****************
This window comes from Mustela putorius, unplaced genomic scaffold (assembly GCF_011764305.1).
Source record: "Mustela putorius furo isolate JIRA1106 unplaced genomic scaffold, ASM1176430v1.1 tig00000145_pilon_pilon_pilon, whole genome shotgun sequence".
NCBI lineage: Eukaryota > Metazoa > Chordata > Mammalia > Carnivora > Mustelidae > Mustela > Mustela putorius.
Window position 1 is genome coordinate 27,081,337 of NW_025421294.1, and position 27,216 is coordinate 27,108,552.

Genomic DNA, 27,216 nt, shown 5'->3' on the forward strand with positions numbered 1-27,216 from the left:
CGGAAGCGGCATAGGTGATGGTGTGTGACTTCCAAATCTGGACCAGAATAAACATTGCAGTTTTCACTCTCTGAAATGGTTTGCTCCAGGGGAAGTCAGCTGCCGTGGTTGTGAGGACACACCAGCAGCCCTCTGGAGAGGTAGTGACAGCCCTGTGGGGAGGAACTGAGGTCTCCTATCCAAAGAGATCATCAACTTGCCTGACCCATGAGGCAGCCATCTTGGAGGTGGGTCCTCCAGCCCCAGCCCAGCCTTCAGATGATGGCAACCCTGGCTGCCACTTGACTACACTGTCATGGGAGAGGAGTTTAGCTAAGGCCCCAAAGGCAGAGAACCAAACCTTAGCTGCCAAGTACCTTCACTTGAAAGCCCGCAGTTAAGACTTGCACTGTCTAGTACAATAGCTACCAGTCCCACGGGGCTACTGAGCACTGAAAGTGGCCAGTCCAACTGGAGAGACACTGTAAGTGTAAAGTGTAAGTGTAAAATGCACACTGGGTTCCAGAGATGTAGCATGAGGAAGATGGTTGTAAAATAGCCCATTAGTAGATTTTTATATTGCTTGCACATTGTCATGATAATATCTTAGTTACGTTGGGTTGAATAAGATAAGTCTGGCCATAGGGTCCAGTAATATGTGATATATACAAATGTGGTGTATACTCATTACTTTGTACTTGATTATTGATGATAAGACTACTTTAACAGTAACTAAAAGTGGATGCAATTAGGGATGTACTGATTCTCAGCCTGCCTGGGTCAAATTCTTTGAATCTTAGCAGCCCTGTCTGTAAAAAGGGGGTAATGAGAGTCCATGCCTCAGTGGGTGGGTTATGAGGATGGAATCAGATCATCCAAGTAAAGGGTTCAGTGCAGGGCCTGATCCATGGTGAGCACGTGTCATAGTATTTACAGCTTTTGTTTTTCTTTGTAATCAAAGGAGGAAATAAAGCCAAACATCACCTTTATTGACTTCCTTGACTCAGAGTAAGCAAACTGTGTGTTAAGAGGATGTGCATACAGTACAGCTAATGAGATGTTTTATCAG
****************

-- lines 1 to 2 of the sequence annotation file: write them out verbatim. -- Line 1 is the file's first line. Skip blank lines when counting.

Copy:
This window comes from Mustela putorius, unplaced genomic scaffold (assembly GCF_011764305.1).
Source record: "Mustela putorius furo isolate JIRA1106 unplaced genomic scaffold, ASM1176430v1.1 tig00000145_pilon_pilon_pilon, whole genome shotgun sequence".